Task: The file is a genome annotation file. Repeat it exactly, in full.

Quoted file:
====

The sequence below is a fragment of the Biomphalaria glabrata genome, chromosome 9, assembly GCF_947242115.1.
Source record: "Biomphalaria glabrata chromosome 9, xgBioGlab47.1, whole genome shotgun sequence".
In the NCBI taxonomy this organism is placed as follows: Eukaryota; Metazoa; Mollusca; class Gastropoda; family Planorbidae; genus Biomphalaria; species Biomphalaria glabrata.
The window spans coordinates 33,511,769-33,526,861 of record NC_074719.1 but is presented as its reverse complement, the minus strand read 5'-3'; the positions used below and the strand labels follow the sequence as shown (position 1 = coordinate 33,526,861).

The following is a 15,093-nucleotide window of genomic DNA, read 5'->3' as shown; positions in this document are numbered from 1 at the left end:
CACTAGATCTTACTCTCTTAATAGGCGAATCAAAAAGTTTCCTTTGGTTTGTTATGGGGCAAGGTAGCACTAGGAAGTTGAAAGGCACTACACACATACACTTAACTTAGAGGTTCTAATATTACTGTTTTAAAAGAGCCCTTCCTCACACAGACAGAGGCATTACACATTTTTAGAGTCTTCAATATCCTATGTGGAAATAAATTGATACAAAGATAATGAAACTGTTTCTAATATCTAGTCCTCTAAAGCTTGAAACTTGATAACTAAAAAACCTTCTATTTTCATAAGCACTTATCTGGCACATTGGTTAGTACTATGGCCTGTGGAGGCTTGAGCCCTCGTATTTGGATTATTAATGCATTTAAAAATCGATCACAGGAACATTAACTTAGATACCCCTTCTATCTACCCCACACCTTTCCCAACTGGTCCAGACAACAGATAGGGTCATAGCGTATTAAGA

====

The sequence below is a fragment of the Biomphalaria glabrata genome, chromosome 9, assembly GCF_947242115.1.
Source record: "Biomphalaria glabrata chromosome 9, xgBioGlab47.1, whole genome shotgun sequence".
In the NCBI taxonomy this organism is placed as follows: Eukaryota; Metazoa; Mollusca; class Gastropoda; family Planorbidae; genus Biomphalaria; species Biomphalaria glabrata.
The window spans coordinates 33,511,769-33,526,861 of record NC_074719.1 but is presented as its reverse complement, the minus strand read 5'-3'; the positions used below and the strand labels follow the sequence as shown (position 1 = coordinate 33,526,861).

The following is a 15,093-nucleotide window of genomic DNA, read 5'->3' as shown; positions in this document are numbered from 1 at the left end:
CACTAGATCTTACTCTCTTAATAGGCGAATCAAAAAGTTTCCTTTGGTTTGTTATGGGGCAAGGTAGCACTAGGAAGTTGAAAGGCACTACACACATACACTTAACTTAGAGGTTCTAATATTACTGTTTTAAAAGAGCCCTTCCTCACACAGACAGAGGCATTACACATTTTTAGAGTCTTCAATATCCTATGTGGAAATAAATTGATACAAAGATAATGAAACTGTTTCTAATATCTAGTCCTCTAAAGCTTGAAACTTGATAACTAAAAAACCTTCTATTTTCATAAGCACTTATCTGGCACATTGGTTAGTACTATGGCCTGTGGAGGCTTGAGCCCTCGTATTTGGATTATTAATGCATTTAAAAATCGATCACAGGAACATTAACTTAGATACCCCTTCTATCTACCCCACACCTTTCCCAACTGGTCCAGACAACAGATAGGGTCATAGCGTATTAAGA